BJP’s Muslim heavyweight faces tough contest

April 29th, 2009 - 5:04 pm ICT by IANS  

Bharatiya Janata Party By Imran Khan
Bhagalpur (Bihar), April 29 (IANS) He is a rare but prominent Muslim face of the Bharatiya Janata Party (BJP). To former minister Shahnawaz Hussain, the community’s votes might make a big difference as he is facing a tough fight in Bhagalpur constituency.

Hussain, locked in a multi-cornered contest in Bhagalpur that goes to polls Thursday, is trying hard to secure Muslim votes as neither he nor his party is confident of its traditional support base among different Hindu castes this time.

“The caste factor dominating the election, minus Hindutva, has virtually ended the hope of sharp divisions of anti-BJP votes like in the past,” said Manish Singh, a school teacher in Bhagalpur, over 200 km from state capital Patna.

It has put Hussain at a disadvantage because the division of anti-BJP votes would have helped him.

“Shahnawaz is left with no choice but to heavily depend on Muslim votes. They will play a crucial role in the election, he is aware of it and is spending more time and resources in Muslim areas,” said Zahid Ansari, an activist working for weavers’ rights.

Hussain has faced the community’s anger several times during campaigning over his failure to protest the killings of Muslims in Gujarat in 2002 when he was a central minister.

A Supreme Court directive to probe Gujarat Chief Minister Narendra Modi’s role in the communal violence is likely to strengthen the BJP’s communal image among the Muslims of Bhagalpur like elsewhere.

His rivals, Rashtriya Janata Dal’s (RJD) Shakuni Chowdhary, Congress candidate Sadanand Singh, the Communist Party of India-Marxist’s (CPI-M) Subodh Roy and Bahujan Samaj Party’s Ajit Sharma have also been talking of the Gujarat riots to woo Muslim voters.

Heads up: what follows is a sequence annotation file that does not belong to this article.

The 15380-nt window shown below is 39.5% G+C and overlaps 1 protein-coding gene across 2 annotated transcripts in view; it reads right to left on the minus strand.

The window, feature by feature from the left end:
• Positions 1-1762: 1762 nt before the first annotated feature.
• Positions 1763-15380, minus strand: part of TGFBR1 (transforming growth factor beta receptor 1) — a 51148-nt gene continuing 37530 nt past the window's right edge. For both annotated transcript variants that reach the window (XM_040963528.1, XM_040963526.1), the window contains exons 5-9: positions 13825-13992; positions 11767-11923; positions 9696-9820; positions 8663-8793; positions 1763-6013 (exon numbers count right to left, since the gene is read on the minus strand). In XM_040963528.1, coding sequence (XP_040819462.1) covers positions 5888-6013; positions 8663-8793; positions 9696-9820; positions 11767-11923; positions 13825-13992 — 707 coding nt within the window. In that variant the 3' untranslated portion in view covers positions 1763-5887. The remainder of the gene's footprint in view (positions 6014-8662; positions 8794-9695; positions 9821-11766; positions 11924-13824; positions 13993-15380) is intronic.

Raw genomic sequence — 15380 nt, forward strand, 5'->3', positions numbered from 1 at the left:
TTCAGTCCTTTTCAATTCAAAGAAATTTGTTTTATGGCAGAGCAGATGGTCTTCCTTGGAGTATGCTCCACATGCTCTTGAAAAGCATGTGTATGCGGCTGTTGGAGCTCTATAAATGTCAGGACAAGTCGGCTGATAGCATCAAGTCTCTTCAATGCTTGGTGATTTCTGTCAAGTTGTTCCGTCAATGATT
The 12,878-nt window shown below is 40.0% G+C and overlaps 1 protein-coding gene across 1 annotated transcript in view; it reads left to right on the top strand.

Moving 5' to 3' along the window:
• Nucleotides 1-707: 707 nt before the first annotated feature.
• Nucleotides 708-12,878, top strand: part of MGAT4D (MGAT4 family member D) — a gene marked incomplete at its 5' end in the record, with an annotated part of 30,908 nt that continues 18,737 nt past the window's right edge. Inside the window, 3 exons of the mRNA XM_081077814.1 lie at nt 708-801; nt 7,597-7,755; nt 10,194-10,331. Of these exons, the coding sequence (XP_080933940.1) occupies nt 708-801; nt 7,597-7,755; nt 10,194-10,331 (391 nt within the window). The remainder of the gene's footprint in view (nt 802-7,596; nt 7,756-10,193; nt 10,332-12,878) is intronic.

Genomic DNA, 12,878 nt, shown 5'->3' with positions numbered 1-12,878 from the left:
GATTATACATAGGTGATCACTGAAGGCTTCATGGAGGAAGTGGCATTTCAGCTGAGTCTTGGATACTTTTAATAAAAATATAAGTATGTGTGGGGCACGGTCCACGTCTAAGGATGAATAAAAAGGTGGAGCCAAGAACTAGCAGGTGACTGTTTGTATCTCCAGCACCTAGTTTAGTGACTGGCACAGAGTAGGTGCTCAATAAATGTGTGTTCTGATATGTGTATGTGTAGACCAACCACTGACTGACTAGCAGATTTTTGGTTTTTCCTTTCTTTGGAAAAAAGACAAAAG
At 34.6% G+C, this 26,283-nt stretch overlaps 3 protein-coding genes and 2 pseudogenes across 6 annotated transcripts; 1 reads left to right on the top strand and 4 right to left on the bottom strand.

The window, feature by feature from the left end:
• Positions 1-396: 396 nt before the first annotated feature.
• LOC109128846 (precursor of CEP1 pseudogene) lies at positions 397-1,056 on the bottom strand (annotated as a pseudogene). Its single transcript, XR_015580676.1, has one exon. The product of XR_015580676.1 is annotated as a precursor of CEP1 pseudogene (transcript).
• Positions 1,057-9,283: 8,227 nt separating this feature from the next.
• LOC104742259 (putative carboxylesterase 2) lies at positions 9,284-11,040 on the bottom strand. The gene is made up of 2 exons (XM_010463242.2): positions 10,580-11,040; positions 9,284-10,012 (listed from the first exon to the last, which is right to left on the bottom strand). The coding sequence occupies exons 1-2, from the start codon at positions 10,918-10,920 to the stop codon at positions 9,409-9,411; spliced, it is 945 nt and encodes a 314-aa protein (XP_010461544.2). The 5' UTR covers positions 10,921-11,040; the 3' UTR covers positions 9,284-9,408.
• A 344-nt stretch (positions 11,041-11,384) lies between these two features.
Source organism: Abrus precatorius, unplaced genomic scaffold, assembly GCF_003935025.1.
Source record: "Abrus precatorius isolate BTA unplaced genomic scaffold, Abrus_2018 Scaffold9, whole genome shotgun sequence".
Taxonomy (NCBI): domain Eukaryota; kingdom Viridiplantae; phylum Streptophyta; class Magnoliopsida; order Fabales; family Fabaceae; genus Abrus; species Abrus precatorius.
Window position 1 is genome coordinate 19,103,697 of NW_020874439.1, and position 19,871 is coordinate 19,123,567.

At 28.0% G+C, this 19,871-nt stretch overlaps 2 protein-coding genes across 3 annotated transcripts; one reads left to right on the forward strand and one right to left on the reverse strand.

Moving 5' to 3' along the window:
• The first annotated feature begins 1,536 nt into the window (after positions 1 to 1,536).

Hussain’s strategy is to downplay the issue. “My rivals are raising the Gujarat issue to target me,” he said.

Hussain’s troubles began after the Congress fielded Sadanand Singh, belonging to the backward Kurmi caste, against him. Singh is known to enjoy the support of his caste which used to vote for the BJP. Kurmi votes are now likely to be split unlike in the last Lok Sabha election.

Chief Minister Nitish Kumar too is a Kurmi but the loyalty of its community members may be more for Singh as he is a local leader.

Nitish Kumar’s secular credentials have improved after he re-opened dozens of 1989 Bhagalpur riots cases two years ago but this has angered many Hindus in the constituency.

They have expressed their unhappiness to Hussain, who neither opposed the state government’s decision to re-open the cases nor defended it. In the 1989 riots, over 1,000 people, mostly Muslim, were killed.

Some people have openly told Hussain that the BJP-backed Nitish Kumar government was trying to appease Muslims and now he (Hussain) should not expect their support.

Hussain said he believes in the ‘HUM’ (Hindu-Muslim) support factor more than anything. The number of Muslim voters in Bhagalpur is nearly 300,000.

That’s not all. Hussain is also in trouble for not getting help from Ashwani Choubey, a BJP legislator from Bhagalpur and minister in the Nitish Kumar-led government. “Choubey’s absence from the campaign has damaged Hussain’s prospects,” said a BJP leader.

Hussain had won from Bhagalpur by defeating RJD’s Chowdhary in the by-election in 2006. The poll was necessitated following the resignation of the BJP’s Sushil Kumar Modi, who won from here in 2004 but moved to the Bihar legislature to be deputy chief minister.

In the 2004 parliamentary elections, Hussain was defeated from Kishanganj although Muslims make up more than 66.7 percent of the voters there. He had won from there in 1999.

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